It is Wednesday and I am writing from my cottage in Derbyshire. All seems safe outside, a soft rain is falling and a thrush is singing from the gable end, but in the wider world that impinges on my consciousness through my radio and the Internet, the British government is in chaos, America has elected an unpredictable leader, there are terrorist attacks in London and Manchester, a recent massive cyber attack has seriously disrupted the NHS, there is a threat of nuclear conflict in Korea, a risk of economic meltdown, and all the while the planet continues to get warmer and the weather, along with our emotions, is becoming more volatile. No wonder so many of us feel unwell.
Perhaps this all too Orwellian, but if you are like me, you will perceive the same low level anxiety that the world as we know will soon spin out of control. We might derive some hope from the people who would lead us, we may achieve a sense of control by organising our domestic environment, we could obtain some comfort from our relationships, but to what extent are those delusions that shield us from harsh realities. As King Christian X of Denmark said during the Nazi occupation of his country, ‘ we comfort ourselves with our imaginings and our delusions’. So is the ‘connected’ world so threatening that we all have to take refuge in some kind of collective psychosis? Have we have so lost sight of intolerable reality that only fashionable ideas and fake news can keep us well.
Cultural delusions, fashionable ideas and fake news protect us from the intolerable reality that we are fundamentally alone, clinging onto a flimsy raft of assumptions that could disintegrate tomorrow; the only certainty is that we are going to die. We can only tolerate that dreadful knowledge by escaping into make believe. Life can feel more secure and less lonely if we can evoke God or Science or Freud to protect us, or better still, fall in love, but such expedients may leave us disconnected from reality and incapable with dealing with the vicissitudes of fortune.
When I was a professor back in the middle ages, I used to tell my graduate students and post-doctoral fellows that the most important quality in research is ‘imagination’, but it has to be tempered with reality. ‘Dream with your head in the clouds but keep your feet firmly on the ground,’ I would say, ignoring their unfocused stares. ‘Be inspired by what you observe or read, take in the cultural beliefs that fit, but use your creative and interconnected minds to create a synthesis that is your own, rejecting convenient dogma and false generalisations.’ That’s what provides the authenticity to deal with adversity, negotiate with others and remain confident and productive.’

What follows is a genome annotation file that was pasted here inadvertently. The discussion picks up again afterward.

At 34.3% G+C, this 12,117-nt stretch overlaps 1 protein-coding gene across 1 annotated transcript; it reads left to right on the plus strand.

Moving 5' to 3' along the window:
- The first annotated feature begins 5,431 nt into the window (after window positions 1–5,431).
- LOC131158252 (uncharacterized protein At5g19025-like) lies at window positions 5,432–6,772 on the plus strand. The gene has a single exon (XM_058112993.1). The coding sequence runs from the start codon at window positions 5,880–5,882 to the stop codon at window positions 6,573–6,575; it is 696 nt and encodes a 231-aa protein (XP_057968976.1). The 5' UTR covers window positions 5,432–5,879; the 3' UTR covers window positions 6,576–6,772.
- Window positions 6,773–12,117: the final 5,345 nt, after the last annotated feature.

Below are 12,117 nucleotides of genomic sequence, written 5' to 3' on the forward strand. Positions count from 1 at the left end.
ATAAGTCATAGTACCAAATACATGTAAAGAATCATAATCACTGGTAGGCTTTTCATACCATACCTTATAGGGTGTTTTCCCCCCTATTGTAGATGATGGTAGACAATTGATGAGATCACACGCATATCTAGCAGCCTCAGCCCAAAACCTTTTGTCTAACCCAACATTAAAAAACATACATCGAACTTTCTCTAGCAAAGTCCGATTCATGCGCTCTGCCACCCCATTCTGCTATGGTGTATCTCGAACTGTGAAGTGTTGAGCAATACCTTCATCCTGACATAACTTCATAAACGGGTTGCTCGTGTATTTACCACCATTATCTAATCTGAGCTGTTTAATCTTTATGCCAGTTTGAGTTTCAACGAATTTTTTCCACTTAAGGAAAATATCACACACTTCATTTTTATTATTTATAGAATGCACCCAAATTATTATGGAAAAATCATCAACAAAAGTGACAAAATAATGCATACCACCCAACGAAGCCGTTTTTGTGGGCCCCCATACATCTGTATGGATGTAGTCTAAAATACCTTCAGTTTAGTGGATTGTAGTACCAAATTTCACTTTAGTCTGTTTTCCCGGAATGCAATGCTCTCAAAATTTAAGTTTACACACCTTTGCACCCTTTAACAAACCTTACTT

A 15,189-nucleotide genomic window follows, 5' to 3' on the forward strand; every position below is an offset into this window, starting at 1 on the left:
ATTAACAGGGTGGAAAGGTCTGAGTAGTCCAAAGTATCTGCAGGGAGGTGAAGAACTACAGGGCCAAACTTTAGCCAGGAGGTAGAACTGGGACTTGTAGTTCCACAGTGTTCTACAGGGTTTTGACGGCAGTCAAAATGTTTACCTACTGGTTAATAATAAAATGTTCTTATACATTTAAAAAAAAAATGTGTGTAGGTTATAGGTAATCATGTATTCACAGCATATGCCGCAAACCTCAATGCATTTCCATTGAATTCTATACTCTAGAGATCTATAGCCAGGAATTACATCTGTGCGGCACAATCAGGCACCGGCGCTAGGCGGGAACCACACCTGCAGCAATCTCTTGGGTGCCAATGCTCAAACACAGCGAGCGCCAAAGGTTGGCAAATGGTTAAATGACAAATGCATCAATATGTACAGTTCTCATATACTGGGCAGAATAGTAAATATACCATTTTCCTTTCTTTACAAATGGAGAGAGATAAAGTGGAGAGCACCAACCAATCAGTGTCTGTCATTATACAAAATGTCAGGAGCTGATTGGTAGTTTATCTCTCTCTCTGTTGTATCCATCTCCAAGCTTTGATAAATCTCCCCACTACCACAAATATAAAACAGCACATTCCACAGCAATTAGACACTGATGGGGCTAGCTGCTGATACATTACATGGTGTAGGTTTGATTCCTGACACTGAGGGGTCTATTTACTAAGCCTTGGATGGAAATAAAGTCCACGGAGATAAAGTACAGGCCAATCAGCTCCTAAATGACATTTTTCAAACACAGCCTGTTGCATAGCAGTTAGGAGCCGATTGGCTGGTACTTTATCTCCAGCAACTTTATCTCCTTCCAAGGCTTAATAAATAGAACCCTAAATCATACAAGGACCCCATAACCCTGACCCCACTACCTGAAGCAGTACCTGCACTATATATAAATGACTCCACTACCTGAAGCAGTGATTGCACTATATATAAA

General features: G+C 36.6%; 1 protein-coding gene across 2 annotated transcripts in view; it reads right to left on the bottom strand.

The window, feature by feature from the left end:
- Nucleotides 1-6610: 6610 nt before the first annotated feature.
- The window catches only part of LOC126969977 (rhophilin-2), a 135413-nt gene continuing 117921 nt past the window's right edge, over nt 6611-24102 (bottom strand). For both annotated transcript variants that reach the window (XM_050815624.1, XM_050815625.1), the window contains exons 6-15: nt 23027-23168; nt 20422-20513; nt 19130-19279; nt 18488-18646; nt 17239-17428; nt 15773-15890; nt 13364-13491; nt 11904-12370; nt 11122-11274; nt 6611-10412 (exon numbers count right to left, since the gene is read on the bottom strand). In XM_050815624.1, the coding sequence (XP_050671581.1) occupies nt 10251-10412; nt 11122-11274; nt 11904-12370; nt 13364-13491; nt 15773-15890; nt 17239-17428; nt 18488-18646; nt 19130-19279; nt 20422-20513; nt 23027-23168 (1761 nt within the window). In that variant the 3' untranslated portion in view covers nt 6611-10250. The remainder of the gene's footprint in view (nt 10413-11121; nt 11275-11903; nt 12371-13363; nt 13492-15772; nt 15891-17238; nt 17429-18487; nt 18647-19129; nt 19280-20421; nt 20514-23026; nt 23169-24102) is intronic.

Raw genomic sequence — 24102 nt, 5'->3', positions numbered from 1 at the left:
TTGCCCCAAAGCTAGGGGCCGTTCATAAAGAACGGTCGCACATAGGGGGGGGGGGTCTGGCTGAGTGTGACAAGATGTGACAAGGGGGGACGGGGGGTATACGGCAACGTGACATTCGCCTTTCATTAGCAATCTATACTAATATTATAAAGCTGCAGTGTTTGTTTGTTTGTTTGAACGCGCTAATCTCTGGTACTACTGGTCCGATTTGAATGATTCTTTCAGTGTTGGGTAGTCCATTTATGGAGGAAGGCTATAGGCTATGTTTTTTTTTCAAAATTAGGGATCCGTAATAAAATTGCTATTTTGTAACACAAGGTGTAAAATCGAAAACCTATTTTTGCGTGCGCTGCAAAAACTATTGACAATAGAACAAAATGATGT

Freud viewed personality as an amalgam of drives and instincts, but it is probably more a coherent combination of delusions, brought together by a meaningful mind. This works fine if the influences on our lives have been positive and supportive, but if our development has been less secure and our existence challenging, we can find ourselves clinging to our delusions like life rafts in a stormy sea, lacking the buoyancy to prevent illness.
Is it just my apocalyptic imagination or is it true that more and more people are ill these days. When people were asked if they suffer from a long term illness in the General Household Survey, about 40% respond in the affirmative. This is not just the effect of an ageing population; most of the respondents were young. In the UK, as many as 1 in 3 GP appointments are for illnesses that have no clear pathological basis and 1 in 2 referrals to hospital out-patients, while health care costs for medically unexplained illnesses are now about 3.5 billion pounds. Illness is a major issue that exercises the public and their representatives at every general election.
The majority of illness could be seen as a social phenomenon, induced by ‘connectivity’. Infectious diseases were spread when human beings developed a stable agriculture and began living in communities together with their livestock. Similarly, the apparent rise in mental illness and unexplained physical illness throughout the developed world, might be a consequence of the enormous increase in connectivity facilitated by electronic media. The more connected we are, the more aware we are of risk, creating a chronic background level of anxiety; the white noise of fear that continually excites our alarm system and makes us feel unwell. So have we all become passive recipients of cultural anxiety, our physiological systems regulated by factors outside our control?
The understanding of the way culture impinges on the inner life of humans, which might well include the unexplained illnesses we all suffer from, is the province of art rather than science. Science turns our existence into something collective, inanimate and measurable, generalisations requiring the dubious proofs of statistics. It is art and the humanities that describe the experience of individuals and their relationships with others. Diseases ‘validated’ by scientific methods demand proven treatments. Illness requires the quiet arts of healing, implicit in therapies. Both could be said to be delusions.
We are meaningful creatures, guided by imagination and belief. The thing that matters is not whether one treatment is true or not, but more whether we trust the treatment and the person who is advising us. Some people demand the evidence for a culturally approved belief. Others rely more on their personal intuition of what seems right.